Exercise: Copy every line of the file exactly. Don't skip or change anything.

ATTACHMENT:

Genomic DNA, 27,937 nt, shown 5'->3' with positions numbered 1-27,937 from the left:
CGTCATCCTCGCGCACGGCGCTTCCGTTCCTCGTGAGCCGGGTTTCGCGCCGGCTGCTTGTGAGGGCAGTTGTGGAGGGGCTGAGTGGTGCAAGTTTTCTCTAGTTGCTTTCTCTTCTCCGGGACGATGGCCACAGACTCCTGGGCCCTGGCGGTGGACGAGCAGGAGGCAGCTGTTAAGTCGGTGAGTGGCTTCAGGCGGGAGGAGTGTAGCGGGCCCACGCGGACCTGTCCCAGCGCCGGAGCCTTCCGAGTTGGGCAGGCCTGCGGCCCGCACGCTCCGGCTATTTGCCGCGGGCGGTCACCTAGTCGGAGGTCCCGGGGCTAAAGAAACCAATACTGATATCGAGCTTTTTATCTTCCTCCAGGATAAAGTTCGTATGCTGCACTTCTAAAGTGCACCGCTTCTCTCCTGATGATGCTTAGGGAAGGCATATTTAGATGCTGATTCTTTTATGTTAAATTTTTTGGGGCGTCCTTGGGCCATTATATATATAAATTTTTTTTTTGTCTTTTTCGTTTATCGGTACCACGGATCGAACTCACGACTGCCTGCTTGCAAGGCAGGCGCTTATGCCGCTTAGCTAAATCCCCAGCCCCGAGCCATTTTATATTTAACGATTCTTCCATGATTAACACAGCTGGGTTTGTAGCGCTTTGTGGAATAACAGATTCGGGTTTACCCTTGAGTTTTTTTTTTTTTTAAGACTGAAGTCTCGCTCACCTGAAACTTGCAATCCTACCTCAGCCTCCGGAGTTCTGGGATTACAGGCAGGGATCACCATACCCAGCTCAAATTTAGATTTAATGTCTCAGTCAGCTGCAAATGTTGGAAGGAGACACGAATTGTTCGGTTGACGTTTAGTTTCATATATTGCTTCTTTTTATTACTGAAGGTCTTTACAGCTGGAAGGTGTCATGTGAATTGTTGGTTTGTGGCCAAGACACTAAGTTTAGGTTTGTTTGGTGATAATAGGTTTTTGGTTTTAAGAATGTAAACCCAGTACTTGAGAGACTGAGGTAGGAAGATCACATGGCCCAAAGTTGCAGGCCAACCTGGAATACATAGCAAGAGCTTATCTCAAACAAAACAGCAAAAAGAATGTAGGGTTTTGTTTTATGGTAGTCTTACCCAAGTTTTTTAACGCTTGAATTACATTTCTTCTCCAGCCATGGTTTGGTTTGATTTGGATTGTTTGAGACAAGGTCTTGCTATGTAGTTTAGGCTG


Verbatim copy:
Genomic DNA, 27,937 nt, shown 5'->3' with positions numbered 1-27,937 from the left:
CGTCATCCTCGCGCACGGCGCTTCCGTTCCTCGTGAGCCGGGTTTCGCGCCGGCTGCTTGTGAGGGCAGTTGTGGAGGGGCTGAGTGGTGCAAGTTTTCTCTAGTTGCTTTCTCTTCTCCGGGACGATGGCCACAGACTCCTGGGCCCTGGCGGTGGACGAGCAGGAGGCAGCTGTTAAGTCGGTGAGTGGCTTCAGGCGGGAGGAGTGTAGCGGGCCCACGCGGACCTGTCCCAGCGCCGGAGCCTTCCGAGTTGGGCAGGCCTGCGGCCCGCACGCTCCGGCTATTTGCCGCGGGCGGTCACCTAGTCGGAGGTCCCGGGGCTAAAGAAACCAATACTGATATCGAGCTTTTTATCTTCCTCCAGGATAAAGTTCGTATGCTGCACTTCTAAAGTGCACCGCTTCTCTCCTGATGATGCTTAGGGAAGGCATATTTAGATGCTGATTCTTTTATGTTAAATTTTTTGGGGCGTCCTTGGGCCATTATATATATAAATTTTTTTTTTGTCTTTTTCGTTTATCGGTACCACGGATCGAACTCACGACTGCCTGCTTGCAAGGCAGGCGCTTATGCCGCTTAGCTAAATCCCCAGCCCCGAGCCATTTTATATTTAACGATTCTTCCATGATTAACACAGCTGGGTTTGTAGCGCTTTGTGGAATAACAGATTCGGGTTTACCCTTGAGTTTTTTTTTTTTTTAAGACTGAAGTCTCGCTCACCTGAAACTTGCAATCCTACCTCAGCCTCCGGAGTTCTGGGATTACAGGCAGGGATCACCATACCCAGCTCAAATTTAGATTTAATGTCTCAGTCAGCTGCAAATGTTGGAAGGAGACACGAATTGTTCGGTTGACGTTTAGTTTCATATATTGCTTCTTTTTATTACTGAAGGTCTTTACAGCTGGAAGGTGTCATGTGAATTGTTGGTTTGTGGCCAAGACACTAAGTTTAGGTTTGTTTGGTGATAATAGGTTTTTGGTTTTAAGAATGTAAACCCAGTACTTGAGAGACTGAGGTAGGAAGATCACATGGCCCAAAGTTGCAGGCCAACCTGGAATACATAGCAAGAGCTTATCTCAAACAAAACAGCAAAAAGAATGTAGGGTTTTGTTTTATGGTAGTCTTACCCAAGTTTTTTAACGCTTGAATTACATTTCTTCTCCAGCCATGGTTTGGTTTGATTTGGATTGTTTGAGACAAGGTCTTGCTATGTAGTTTAGGCTG